Dallan Hayden And Xavier Johnson Step Up At Running Back, But Health Concerns Linger As Miyan Williams Joins Long List of Banged-Up Buckeyes

By Griffin Strom on November 12, 2022 at 6:15 pm
TreVeyon Henderson, Dallan Hayden, Miyan Williams
Adam Cairns, Columbus Dispatch

By multiple statistical measures, Ohio State turned in its best performance of the season on the ground Saturday.

Its 340 rushing yards were its most since 2020, let alone this year, and its 7.9 yards per game represented another season-high mark. But one play in the first half ensured Buckeye fans would leave the stadium with just as much cause for concern as they had for celebration regarding the run game. 

Miyan Williams made the injury absence of TreVeyon Henderson and Chip Trayanum at running back seem inconsequential with a monster start that saw him rack up 147 yards on 15 carries. That total included a 48-yard touchdown with 10:41 to play in the second quarter as the third-year rusher looked ready to reinvigorate a unit that had been a shell of itself over the previous three games.

Before halftime, though, Williams’ afternoon abruptly came to an end. The Cincinnati native was slow to get up after a four-yard run out of the shotgun, and Williams appeared unable to bare weight on his right leg. Williams was carted to the back after being assisted off the field by multiple trainers. Ohio State was already down to just two healthy scholarship running backs coming into the game, and halfway through the Indiana game, the Buckeyes were left with just one – a freshman, at that.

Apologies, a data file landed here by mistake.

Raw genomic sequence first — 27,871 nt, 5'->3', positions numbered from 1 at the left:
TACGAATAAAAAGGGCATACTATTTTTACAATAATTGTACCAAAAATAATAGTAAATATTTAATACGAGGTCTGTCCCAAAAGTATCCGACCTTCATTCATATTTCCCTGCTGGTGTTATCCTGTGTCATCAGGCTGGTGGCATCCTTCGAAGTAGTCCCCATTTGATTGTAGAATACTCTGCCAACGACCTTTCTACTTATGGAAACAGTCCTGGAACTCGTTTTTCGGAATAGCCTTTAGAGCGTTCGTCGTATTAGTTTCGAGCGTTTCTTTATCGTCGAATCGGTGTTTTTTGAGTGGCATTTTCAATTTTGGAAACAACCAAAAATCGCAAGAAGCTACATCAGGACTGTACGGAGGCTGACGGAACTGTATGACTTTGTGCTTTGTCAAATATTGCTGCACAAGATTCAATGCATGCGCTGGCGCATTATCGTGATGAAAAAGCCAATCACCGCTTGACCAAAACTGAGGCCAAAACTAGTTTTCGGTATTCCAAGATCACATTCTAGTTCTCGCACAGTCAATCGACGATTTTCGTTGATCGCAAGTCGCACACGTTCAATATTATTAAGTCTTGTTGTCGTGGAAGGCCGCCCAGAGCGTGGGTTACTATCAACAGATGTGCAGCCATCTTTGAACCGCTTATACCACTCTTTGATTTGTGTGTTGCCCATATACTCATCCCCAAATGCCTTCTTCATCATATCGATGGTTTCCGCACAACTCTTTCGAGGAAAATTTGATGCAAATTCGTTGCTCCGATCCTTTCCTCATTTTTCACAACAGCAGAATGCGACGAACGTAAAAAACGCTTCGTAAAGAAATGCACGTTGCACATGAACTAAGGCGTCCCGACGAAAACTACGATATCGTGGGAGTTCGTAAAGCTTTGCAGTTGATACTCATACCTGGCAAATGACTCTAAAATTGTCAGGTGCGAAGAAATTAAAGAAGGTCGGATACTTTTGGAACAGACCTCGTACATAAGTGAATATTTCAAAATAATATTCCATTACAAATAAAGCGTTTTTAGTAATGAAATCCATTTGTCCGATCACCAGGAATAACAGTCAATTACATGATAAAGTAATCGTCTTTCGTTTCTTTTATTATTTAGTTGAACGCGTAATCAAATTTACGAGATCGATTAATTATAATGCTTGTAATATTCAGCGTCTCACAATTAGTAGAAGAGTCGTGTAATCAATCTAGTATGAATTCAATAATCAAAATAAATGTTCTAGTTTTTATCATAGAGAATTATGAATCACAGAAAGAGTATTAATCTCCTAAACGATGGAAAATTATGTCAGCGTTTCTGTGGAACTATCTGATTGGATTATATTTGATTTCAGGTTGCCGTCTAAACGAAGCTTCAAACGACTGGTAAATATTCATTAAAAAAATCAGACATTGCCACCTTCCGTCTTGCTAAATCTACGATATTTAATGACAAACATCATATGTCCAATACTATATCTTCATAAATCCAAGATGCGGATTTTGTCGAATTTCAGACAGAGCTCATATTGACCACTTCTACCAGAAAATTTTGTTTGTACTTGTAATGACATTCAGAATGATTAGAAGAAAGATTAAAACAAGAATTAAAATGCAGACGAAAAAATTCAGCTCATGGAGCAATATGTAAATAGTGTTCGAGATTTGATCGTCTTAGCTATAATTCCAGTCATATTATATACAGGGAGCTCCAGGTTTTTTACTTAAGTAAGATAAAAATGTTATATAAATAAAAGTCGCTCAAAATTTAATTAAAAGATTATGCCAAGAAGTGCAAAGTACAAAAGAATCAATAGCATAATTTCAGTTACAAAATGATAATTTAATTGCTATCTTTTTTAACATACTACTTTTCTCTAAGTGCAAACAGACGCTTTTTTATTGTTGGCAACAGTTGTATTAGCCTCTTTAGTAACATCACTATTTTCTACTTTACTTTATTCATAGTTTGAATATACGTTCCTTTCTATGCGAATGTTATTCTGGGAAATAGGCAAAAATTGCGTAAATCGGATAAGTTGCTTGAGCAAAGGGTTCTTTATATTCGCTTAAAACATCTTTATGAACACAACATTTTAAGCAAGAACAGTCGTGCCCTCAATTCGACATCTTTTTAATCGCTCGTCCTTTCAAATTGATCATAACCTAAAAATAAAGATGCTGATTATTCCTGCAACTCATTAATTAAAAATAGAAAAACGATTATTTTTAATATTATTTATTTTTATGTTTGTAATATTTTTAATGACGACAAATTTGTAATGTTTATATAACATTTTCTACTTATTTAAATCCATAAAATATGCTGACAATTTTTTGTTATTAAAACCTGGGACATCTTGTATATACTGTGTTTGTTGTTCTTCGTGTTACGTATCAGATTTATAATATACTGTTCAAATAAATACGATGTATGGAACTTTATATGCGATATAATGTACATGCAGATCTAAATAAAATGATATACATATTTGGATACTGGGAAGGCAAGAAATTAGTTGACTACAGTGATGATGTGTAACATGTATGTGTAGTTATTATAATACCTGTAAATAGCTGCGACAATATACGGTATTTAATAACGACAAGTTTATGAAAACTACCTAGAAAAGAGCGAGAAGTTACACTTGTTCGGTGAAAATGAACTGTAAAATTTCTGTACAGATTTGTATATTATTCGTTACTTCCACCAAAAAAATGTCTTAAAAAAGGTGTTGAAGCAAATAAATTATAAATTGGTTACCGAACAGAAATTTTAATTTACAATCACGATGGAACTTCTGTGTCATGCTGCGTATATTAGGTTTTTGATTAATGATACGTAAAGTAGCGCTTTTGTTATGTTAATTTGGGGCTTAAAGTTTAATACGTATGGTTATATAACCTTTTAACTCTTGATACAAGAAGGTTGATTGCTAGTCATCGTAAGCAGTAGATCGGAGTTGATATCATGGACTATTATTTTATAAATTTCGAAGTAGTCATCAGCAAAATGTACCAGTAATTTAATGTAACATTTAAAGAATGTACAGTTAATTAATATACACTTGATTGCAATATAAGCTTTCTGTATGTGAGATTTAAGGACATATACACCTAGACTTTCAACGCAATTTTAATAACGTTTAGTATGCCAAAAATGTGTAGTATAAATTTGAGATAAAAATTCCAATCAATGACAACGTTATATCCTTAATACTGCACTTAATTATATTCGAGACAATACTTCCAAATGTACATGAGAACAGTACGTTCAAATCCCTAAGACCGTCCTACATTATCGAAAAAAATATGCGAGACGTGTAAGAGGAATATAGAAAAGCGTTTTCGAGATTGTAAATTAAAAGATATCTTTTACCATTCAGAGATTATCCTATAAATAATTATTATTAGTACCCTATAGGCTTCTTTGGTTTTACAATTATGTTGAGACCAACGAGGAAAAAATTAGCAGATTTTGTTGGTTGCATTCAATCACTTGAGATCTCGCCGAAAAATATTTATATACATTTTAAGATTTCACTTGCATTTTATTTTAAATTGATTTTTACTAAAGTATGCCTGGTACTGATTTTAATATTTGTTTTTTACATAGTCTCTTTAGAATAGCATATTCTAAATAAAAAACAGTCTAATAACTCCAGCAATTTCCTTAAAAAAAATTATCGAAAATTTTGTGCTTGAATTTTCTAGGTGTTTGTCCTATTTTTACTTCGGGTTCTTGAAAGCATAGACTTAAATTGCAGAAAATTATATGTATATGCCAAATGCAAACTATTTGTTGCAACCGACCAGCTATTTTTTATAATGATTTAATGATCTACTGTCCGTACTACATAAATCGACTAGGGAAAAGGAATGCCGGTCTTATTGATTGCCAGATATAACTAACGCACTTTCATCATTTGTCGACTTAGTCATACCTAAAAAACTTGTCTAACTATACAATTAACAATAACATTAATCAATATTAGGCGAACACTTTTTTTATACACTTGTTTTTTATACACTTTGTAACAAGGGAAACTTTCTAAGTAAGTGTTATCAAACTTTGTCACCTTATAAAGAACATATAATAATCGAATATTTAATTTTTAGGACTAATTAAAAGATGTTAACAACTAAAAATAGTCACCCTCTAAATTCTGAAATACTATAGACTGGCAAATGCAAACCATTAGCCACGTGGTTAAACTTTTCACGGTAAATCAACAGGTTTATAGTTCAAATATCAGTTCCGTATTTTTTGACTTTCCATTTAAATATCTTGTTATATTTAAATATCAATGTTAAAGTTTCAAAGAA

Everything worked out fine for Ohio State on Saturday. Dallan Hayden stepped up in Williams’ stead to record a 100-yard game of his own, Xavier Johnson slid over from wide receiver to make some huge plays out of the backfield and the Buckeyes pounded the ball in the end zone three times on the ground. Despite the rapidly disappearing depth in the Buckeye running back room, Ryan Day isn’t hitting the panic button just yet. But with Michigan coming to Columbus in just two weeks, perhaps he might mull it over if health updates about Henderson and Williams don’t continue to trend in a positive direction.

“Hopefully, these are going to be some things that we can overcome here in a short period of time,” Day said. “Great to see our depth show up. We’ll have to see, but it didn't look like (Williams’ injury), based on what we saw here in the locker room, it was going to be something that's going to be really long-term. So we'll see how it feels overnight. And then we’re hoping to get Tre back next week.”

Bad breaks are nothing new for Tony Alford’s unit this season. Back in August, second-year rusher Evan Pryor – whom Alford and Ryan Day spoke highly of in the preseason – suffered a torn ACL that ended his season before it began.

While an unfortunate hit to the position room’s depth, it wasn’t catastrophic. Ohio State still had its top two backs, who combined to rack up 2,142 yards from scrimmage and 22 total touchdowns in 2021. But it wasn’t long before Henderson and Williams began to get banged up as well.

On the opening drive of Ohio State’s Week 3 matchup with Toledo, Henderson suffered a leg injury that sidelined him for the rest of the game, and he left the stadium in a walking boot. Henderson returned to rush for 121 yards the next week, but Day said the injury re-emerged to rule him out of Ohio State’s Week 5 matchup with Rutgers.

Given the lion’s share of snaps in Henderson’s absence, Williams had the finest game of his career, collecting 189 yards and tying Ohio State's all-time single-game rushing touchdown record with five scores. However, Williams could not carry that momentum forward, as he missed the next game with an injury. Henderson returned against Michigan State but left the game on the first drive of the third quarter after absorbing a hard hit to the legs.